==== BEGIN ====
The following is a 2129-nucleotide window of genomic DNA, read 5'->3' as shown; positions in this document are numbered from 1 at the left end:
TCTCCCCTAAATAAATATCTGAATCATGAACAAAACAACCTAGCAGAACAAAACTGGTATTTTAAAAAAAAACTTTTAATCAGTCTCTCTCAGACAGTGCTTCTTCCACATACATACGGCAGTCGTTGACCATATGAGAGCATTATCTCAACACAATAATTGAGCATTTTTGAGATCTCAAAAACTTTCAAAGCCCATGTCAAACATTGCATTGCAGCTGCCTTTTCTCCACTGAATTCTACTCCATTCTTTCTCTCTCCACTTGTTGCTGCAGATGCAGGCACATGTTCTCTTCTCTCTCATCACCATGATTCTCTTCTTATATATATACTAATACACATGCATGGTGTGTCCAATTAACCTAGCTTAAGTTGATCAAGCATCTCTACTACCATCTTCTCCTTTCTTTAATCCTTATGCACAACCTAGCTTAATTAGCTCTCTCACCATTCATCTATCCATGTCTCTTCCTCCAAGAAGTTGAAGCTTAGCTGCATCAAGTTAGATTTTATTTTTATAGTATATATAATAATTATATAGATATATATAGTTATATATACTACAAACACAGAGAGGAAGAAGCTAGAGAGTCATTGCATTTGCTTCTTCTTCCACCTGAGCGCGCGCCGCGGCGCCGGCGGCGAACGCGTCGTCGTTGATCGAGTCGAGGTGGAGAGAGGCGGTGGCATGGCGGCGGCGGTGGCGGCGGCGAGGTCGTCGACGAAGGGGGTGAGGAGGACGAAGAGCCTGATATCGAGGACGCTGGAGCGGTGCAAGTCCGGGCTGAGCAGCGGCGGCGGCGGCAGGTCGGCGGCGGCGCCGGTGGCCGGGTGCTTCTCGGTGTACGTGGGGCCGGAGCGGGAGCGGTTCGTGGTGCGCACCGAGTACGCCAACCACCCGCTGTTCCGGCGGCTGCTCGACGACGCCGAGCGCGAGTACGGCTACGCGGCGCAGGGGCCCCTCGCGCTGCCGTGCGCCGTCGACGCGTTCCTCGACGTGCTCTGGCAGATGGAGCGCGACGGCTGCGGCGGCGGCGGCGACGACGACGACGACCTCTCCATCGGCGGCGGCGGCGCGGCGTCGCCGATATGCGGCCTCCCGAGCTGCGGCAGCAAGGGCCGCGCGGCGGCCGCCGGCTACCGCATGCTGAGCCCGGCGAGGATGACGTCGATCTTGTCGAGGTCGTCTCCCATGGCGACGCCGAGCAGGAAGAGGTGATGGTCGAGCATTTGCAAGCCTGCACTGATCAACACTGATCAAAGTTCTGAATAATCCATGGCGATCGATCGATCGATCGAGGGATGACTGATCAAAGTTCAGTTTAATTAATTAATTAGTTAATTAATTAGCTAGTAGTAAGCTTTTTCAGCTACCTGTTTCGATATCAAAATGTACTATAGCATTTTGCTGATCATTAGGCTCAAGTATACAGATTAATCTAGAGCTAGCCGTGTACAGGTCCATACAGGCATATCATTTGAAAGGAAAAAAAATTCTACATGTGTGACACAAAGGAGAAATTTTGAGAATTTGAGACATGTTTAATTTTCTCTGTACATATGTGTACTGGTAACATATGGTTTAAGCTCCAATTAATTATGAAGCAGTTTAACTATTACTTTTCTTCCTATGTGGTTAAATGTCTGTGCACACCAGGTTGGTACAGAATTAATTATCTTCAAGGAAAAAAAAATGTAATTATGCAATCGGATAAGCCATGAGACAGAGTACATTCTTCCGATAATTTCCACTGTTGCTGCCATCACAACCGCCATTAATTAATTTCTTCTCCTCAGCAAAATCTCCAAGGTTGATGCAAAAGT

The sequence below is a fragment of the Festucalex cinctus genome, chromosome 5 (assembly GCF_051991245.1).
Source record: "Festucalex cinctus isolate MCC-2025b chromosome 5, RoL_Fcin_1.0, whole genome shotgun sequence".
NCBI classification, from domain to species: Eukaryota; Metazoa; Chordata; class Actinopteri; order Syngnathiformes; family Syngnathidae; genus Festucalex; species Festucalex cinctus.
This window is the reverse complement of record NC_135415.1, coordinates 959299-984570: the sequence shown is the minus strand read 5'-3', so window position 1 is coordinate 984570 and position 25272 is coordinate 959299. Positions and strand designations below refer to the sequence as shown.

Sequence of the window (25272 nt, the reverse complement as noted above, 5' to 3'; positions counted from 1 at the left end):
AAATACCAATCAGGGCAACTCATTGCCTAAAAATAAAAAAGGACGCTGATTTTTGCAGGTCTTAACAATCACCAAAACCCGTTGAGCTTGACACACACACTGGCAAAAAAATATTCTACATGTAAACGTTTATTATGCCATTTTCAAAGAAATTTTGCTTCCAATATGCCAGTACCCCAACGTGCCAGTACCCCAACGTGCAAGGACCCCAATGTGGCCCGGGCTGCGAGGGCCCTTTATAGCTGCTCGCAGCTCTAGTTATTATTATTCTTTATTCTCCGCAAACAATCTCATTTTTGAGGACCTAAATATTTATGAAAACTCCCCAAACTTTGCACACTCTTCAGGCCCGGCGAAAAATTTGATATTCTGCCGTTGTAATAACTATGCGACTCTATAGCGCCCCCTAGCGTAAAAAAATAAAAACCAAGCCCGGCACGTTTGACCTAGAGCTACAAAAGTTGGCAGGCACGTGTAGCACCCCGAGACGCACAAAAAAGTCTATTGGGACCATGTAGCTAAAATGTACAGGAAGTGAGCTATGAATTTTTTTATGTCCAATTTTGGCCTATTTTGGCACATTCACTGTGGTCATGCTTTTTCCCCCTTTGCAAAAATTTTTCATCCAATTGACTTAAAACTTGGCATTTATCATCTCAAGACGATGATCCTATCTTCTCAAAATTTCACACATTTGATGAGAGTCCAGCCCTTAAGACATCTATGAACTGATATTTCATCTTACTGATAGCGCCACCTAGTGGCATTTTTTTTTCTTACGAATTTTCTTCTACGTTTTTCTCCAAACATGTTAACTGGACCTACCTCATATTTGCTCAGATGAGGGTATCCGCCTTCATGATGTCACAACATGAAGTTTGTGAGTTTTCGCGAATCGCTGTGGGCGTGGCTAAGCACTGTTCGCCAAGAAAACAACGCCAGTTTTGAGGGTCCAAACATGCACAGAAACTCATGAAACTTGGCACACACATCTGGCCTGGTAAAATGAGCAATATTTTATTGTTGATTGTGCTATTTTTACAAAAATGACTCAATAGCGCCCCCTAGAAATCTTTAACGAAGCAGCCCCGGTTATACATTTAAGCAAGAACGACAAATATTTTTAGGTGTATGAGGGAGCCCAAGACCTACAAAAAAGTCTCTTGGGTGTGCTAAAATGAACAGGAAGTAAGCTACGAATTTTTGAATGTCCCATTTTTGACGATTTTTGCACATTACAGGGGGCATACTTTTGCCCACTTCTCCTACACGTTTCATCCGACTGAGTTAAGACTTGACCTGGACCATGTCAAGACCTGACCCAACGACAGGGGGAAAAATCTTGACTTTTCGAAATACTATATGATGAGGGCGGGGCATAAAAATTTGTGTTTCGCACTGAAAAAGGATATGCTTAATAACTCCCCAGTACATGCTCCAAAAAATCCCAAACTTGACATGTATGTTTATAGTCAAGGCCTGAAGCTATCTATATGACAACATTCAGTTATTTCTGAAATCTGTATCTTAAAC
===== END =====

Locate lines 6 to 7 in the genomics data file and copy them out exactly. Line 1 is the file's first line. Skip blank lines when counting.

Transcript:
This window is the reverse complement of record NC_135415.1, coordinates 959299-984570: the sequence shown is the minus strand read 5'-3', so window position 1 is coordinate 984570 and position 25272 is coordinate 959299. Positions and strand designations below refer to the sequence as shown.

Sequence of the window (25272 nt, the reverse complement as noted above, 5' to 3'; positions counted from 1 at the left end):